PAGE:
The law doesn’t protect people. People protect the law. People have always detested evil and sought out a righteous way of living. Their feelings, the accumulation of those peoples feelings are the law. They’re neither the provisions, nor the system. They’re the fragile and irreplaceable feelings that everyone carries in their hearts.
– Akane Tsunemori (Psycho-Pass)
Law is a system of rules that are enforced through social institutions to govern behaviour (that’s what wikipedia said). It is likely that one will learn and stumble upon many kinds and many instances of law that govern one’s behaviour for one’s whole life. One can find influence of law almost everywhere; from traffic law on the road to copyright law on one’s personal computer. Given the sheer power and coverage of law, it is not strange to be awed by the very presence of its existence. Law is just mere words, but society agreed on it, give power to an institution to enforce it, and abide to it. How can people create something that bind themselves? Why would they limit their freedom by developing law? How can law exist in the first place?
A subreddit I stumbled upon give an interesting example.
Oh, and before I go further on the topic, let me give little explanation on what are Reddit and Subreddit.
Reddit, stylized as reddit, is an entertainment, social networking, and news website where registered community members can submit content, such as text posts or direct links, making it essentially an online bulletin board system. Registered users can then vote submissions up or down to organize the posts and determine their position on the site’s pages. Content entries are organized by areas of interest called “subreddits.” The subreddit topics include news, gaming, movies, music, books, fitness, food, and photosharing, among others.
-Taken from Wikipedia
The subreddit I’m going to talk about here is the subreddit made by fans of an idol group from Japan called Sakura Gakuin. These fans, called Fukei-s, posted all things related to Sakura Gakuin, from music videos to photo book scans. These anonymous fans come from many areas in the world (I, myself, from Indonesia), though they do seem to have to be able to comment in English. And it is also noteworthy to mention that quite some number of them are fluent in Japanese, as they have translated and subbed many Japanese videos and articles.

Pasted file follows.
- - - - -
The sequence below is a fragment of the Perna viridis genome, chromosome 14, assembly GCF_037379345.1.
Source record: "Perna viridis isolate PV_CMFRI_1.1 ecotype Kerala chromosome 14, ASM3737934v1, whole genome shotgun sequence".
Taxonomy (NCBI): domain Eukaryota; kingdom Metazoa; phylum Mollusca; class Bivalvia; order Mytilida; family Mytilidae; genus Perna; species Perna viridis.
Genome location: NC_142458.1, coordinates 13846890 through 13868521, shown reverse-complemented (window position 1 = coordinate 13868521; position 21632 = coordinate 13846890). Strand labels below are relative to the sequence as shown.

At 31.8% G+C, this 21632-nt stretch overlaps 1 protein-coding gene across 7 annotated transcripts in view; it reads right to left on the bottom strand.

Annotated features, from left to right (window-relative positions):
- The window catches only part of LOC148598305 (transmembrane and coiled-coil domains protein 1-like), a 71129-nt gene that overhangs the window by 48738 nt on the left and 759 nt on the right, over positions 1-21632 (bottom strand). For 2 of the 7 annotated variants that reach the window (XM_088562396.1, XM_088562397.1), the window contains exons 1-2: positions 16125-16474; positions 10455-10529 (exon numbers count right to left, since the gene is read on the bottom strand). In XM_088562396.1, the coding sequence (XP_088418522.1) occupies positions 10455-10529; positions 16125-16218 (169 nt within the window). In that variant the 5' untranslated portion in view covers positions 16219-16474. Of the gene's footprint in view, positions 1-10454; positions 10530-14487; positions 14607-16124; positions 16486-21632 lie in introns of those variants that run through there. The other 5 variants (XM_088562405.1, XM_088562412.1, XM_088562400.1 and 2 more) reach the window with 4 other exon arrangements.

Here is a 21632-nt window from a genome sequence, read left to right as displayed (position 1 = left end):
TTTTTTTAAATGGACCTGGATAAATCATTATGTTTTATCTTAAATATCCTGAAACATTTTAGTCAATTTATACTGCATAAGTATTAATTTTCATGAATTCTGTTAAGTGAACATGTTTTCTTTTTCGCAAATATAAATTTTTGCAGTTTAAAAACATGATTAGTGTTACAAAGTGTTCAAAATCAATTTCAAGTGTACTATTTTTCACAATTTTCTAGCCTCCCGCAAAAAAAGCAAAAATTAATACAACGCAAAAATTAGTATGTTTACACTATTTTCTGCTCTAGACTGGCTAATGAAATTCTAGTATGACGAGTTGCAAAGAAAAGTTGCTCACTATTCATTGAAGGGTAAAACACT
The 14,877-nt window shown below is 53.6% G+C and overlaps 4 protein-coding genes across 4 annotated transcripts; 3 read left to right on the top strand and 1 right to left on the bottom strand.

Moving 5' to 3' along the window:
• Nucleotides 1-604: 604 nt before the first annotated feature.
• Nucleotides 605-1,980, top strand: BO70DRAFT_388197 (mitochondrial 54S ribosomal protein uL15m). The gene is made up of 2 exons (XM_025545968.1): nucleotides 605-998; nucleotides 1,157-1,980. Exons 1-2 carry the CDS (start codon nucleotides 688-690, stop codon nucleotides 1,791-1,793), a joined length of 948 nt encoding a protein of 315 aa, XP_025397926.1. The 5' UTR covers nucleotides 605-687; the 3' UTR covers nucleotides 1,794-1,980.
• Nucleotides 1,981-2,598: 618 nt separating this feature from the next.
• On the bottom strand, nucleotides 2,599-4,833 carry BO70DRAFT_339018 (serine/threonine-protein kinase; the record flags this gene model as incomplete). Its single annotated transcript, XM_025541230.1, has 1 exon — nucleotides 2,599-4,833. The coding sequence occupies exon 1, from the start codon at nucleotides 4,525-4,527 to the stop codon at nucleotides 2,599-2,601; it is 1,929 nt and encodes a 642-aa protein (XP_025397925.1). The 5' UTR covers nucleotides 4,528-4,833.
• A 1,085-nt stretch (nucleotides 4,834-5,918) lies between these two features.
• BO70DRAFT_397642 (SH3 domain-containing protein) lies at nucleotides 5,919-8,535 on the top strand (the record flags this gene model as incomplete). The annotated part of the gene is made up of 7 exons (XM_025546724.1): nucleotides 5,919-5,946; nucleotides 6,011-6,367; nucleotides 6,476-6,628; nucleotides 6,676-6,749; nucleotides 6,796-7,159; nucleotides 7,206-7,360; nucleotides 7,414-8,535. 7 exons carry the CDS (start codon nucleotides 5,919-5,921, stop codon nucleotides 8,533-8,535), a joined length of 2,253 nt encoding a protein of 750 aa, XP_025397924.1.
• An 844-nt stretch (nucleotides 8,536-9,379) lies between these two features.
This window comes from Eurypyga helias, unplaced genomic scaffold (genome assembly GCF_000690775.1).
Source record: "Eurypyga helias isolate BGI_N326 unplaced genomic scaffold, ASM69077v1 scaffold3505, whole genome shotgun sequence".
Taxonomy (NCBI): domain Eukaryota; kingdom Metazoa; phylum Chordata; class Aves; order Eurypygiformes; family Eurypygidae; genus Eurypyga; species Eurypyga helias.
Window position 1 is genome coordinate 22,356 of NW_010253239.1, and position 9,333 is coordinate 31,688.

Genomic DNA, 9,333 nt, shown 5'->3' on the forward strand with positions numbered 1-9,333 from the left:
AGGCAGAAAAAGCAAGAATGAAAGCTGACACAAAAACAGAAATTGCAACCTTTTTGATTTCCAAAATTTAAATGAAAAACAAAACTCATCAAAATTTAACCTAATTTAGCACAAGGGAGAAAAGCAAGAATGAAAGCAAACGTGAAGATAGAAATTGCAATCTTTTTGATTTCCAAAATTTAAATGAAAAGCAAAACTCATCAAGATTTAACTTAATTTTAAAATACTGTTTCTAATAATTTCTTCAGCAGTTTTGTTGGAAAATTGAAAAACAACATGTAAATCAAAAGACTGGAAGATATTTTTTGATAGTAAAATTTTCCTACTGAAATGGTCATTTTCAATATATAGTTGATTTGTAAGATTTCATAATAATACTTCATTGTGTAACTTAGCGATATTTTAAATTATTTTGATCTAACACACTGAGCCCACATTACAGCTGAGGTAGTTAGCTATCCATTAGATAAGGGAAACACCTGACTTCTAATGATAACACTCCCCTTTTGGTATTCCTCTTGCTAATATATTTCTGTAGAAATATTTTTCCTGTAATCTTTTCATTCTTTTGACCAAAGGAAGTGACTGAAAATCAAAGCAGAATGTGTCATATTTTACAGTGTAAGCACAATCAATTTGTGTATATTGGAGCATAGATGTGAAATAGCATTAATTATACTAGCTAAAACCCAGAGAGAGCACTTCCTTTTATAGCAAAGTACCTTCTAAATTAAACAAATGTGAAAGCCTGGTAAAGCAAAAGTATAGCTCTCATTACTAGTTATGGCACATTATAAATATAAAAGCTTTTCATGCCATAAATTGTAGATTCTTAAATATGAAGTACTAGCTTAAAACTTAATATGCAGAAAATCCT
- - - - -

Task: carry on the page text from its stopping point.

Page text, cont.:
It all started around ten days ago:
A Fukei (a member of this subreddit) posted a trailer video for the upcoming sale of the latest SG BD/DVD, and another Fukei made comment suggesting all Fukei-s should restrain themselves from posting videos that might leak the content of the BD/DVD. You can see that this Fukei’s suggestion was not forceful in any way, it even ended with a question mark; asking others whether they will support this idea, far from declaring he was standing in the side of righteousness. This suggestion is unlike popular opinion that anonymity takes people’s responsibility, making people prone to do bad things.
And as you can see on the first reply of his comment, he received supports. It then cultivated into this post:
Here, you can see that the previously commenting Fukei started a post to properly discuss or, if I may use the word, “codify” the idea. You can see that the post received quite a lot of comments, 62 to be exact. These anonymous people were, possibly unconsciously, participating in a process similar to legislature process of modern democracy. What we usually see on TV or papers, were happening inconspicuously in an anonymous setting. The 30-day period and the details were all formulated here and it sounded a lot more serious than before.
The rule then got supported by the moderator and the law was enacted.
Once just a comment has turned into a law, enforced by those who can punish in the form of post deletion.
And if you look at the right bar of the subreddit page, you can see a list like I show above. You can see that the fifth rule is the new addition to the rule.
This example is very interesting. It shows a development of law originating from people’s belief on something. And if you remember, it rooted from their care for Sakura Gakuin, which probably has no slightest idea of the event happening in the subreddit, or the subreddit at all. It also shows how people interact in a society and putting order, even when it is not seems to be necessary, as if it’s their nature.
The law is everywhere, but it’s not just because it’s everywhere, it might be because we need it everywhere; and you, as well as I, have role in making sure it is good.
Anton’s note: A debate of whether this is a law or a rule will happen. I, personally, find the moderators are social institution trusted to govern and post deletion is punishment, thus requirements to be defined as “law” are there. But I understand because it didn’t go through proper law development process, it might be considered as just a “rule” and not “law”